Preferably, the individual fuel rods are withdrawn concurrently from a fuel rod assembly so that the leading ends of all of the fuel rods enter into the container at about the same level to facilitate stacking within the container. Preferably, within the container, the array of spent fuel rods is a triangular array which provides maximum fuel rod density in the container. Preferably, the fuel rod density in the container is approximately twice that of the fuel rod density in the fuel rod assembly.

The transition funnel is so arranged that the guide tubes therein merge toward one another. As a consequence, the fuel rods, in passing from the fuel rod assembly into the fuel rod container, do not move apart so that critical distances between fuel rods cannot occur.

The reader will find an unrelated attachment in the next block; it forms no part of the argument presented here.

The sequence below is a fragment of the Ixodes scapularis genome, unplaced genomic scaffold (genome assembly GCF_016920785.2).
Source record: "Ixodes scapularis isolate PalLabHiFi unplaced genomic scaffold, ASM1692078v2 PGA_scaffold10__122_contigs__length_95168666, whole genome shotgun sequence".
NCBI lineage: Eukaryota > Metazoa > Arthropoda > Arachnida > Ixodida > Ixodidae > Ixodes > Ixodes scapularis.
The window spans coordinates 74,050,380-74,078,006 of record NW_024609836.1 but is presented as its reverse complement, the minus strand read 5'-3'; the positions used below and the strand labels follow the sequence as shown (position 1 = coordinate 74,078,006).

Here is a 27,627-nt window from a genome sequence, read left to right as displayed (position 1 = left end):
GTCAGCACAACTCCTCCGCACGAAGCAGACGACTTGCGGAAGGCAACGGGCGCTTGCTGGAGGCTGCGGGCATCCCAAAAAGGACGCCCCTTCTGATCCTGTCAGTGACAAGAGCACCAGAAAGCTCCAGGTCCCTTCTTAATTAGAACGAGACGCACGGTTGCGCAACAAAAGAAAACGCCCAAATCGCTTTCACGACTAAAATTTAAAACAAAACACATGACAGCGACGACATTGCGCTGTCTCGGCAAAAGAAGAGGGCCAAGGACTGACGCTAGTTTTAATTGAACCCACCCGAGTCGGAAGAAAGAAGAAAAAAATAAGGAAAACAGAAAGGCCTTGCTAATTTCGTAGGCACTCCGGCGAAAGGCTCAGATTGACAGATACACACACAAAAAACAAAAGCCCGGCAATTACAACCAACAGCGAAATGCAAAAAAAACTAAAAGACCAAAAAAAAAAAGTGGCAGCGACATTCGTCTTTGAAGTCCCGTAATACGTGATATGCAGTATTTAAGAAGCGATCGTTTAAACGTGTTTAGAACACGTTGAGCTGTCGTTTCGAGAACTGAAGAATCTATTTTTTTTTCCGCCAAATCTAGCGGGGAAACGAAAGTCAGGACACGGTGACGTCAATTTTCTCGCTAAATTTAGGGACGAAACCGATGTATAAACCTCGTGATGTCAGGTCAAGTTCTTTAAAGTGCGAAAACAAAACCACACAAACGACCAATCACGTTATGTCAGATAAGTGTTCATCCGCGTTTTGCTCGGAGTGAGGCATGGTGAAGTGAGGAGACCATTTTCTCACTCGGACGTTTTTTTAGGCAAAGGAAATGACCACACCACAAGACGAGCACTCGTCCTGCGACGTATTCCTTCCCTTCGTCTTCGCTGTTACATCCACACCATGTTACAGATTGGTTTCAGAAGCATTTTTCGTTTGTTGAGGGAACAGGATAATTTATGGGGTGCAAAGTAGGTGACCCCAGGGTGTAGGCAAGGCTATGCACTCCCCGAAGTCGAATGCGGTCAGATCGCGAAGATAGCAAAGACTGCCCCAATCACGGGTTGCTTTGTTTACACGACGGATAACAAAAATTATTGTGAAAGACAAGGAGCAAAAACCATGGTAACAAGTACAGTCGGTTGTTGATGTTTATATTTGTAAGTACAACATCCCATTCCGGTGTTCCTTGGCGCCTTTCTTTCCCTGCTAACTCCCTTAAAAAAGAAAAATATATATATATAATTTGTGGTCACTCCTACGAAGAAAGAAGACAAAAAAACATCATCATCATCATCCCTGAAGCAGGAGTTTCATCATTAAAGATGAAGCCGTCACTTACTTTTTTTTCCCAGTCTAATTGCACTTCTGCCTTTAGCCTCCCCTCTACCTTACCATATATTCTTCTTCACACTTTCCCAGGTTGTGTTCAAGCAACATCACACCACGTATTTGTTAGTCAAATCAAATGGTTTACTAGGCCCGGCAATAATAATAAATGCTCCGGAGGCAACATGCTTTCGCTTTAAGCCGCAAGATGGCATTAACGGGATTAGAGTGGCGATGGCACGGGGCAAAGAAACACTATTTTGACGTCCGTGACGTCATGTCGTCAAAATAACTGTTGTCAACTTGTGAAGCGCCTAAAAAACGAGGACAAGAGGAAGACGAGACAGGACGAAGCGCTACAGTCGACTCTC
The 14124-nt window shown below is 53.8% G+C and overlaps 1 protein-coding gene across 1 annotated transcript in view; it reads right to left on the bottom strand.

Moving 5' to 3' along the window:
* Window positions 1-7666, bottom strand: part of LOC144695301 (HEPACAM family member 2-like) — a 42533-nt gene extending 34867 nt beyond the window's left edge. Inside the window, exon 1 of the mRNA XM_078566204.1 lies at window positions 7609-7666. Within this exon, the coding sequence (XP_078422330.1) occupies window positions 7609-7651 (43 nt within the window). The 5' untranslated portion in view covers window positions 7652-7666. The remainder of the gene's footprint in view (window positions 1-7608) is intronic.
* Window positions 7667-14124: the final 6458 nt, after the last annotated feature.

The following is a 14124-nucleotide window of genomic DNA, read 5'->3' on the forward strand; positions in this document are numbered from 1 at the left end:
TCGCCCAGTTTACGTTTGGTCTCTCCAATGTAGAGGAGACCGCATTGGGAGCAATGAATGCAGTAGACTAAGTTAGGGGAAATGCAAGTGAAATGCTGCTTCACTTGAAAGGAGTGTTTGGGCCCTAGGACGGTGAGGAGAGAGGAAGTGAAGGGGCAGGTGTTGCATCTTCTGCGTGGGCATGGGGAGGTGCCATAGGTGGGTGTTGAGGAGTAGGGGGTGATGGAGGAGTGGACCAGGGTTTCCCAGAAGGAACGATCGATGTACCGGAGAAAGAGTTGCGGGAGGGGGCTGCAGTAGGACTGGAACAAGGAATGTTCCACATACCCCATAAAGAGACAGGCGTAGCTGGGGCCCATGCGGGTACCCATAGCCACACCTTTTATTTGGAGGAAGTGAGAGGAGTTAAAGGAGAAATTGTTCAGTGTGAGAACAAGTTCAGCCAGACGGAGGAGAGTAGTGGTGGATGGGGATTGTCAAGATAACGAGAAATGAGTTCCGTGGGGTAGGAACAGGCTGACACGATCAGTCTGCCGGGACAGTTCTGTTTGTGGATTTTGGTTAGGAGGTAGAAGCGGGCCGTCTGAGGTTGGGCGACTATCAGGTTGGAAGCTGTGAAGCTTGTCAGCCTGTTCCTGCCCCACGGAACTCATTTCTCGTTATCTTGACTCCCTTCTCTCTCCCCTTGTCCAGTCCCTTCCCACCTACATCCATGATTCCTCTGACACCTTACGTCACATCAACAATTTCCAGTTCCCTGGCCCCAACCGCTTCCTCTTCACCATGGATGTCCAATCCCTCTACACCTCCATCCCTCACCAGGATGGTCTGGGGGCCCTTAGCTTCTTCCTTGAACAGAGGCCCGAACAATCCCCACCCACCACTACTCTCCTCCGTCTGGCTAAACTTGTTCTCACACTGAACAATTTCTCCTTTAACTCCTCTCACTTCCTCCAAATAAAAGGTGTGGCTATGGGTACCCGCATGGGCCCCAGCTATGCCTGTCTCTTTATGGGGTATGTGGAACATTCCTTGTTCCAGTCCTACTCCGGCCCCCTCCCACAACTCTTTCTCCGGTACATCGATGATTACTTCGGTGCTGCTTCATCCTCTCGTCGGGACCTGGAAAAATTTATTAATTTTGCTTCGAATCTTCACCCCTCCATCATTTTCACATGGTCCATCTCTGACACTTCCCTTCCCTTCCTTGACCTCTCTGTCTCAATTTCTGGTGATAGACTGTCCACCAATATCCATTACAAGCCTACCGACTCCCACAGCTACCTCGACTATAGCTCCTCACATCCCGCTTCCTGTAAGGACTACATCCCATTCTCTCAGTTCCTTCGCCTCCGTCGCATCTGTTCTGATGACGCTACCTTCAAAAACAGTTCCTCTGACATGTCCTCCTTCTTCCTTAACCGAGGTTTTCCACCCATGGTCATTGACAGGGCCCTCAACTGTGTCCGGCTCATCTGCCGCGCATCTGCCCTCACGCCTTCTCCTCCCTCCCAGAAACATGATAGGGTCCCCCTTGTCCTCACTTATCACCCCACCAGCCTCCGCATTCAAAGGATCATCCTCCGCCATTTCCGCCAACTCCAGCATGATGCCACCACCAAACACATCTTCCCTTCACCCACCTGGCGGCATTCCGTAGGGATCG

By providing fuel rod containers of the same cross-sectional dimensions as the fuel rod assemblies, the containers can be stored in the same underwater fuel rod storage racks which have been employed for the fuel rod assemblies. In addition, it is possible to transform the consolidated rods to other geometries, i.e., rhombic, to maximize storage in a cylindrical container which can be used for transporting and/or permanent storage at a local or remote storage site. When the present invention is practiced, the capacity of the fuel rod storage pools for spent nuclear fuel rods can be approximately doubled. The structural components of the empty fuel rod assembly are collected and stored for appropriate disposal.

Accordingly, it is an object of this invention to provide a method and apparatus for moving spent fuel rods from a fuel rod assembly directly into a fuel rod container for compact storage of the spent fuel rods.